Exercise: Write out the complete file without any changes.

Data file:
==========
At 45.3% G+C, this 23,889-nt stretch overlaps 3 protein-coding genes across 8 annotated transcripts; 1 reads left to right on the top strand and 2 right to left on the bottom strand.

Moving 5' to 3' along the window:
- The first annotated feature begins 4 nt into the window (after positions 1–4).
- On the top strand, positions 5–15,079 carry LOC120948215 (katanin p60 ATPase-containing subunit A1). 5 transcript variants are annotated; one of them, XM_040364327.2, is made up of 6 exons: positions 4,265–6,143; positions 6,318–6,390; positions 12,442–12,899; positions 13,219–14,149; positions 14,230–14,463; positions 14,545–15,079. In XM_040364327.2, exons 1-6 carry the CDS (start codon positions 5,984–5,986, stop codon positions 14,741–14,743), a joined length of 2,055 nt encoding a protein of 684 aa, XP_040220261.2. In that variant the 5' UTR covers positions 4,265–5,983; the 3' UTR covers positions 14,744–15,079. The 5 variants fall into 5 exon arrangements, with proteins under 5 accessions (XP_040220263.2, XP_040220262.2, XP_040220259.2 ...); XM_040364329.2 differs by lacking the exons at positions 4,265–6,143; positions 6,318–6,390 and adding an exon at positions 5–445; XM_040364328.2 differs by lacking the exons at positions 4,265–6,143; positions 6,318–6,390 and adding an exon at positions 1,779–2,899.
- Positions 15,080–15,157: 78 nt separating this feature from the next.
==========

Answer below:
At 45.3% G+C, this 23,889-nt stretch overlaps 3 protein-coding genes across 8 annotated transcripts; 1 reads left to right on the top strand and 2 right to left on the bottom strand.

Moving 5' to 3' along the window:
- The first annotated feature begins 4 nt into the window (after positions 1–4).
- On the top strand, positions 5–15,079 carry LOC120948215 (katanin p60 ATPase-containing subunit A1). 5 transcript variants are annotated; one of them, XM_040364327.2, is made up of 6 exons: positions 4,265–6,143; positions 6,318–6,390; positions 12,442–12,899; positions 13,219–14,149; positions 14,230–14,463; positions 14,545–15,079. In XM_040364327.2, exons 1-6 carry the CDS (start codon positions 5,984–5,986, stop codon positions 14,741–14,743), a joined length of 2,055 nt encoding a protein of 684 aa, XP_040220261.2. In that variant the 5' UTR covers positions 4,265–5,983; the 3' UTR covers positions 14,744–15,079. The 5 variants fall into 5 exon arrangements, with proteins under 5 accessions (XP_040220263.2, XP_040220262.2, XP_040220259.2 ...); XM_040364329.2 differs by lacking the exons at positions 4,265–6,143; positions 6,318–6,390 and adding an exon at positions 5–445; XM_040364328.2 differs by lacking the exons at positions 4,265–6,143; positions 6,318–6,390 and adding an exon at positions 1,779–2,899.
- Positions 15,080–15,157: 78 nt separating this feature from the next.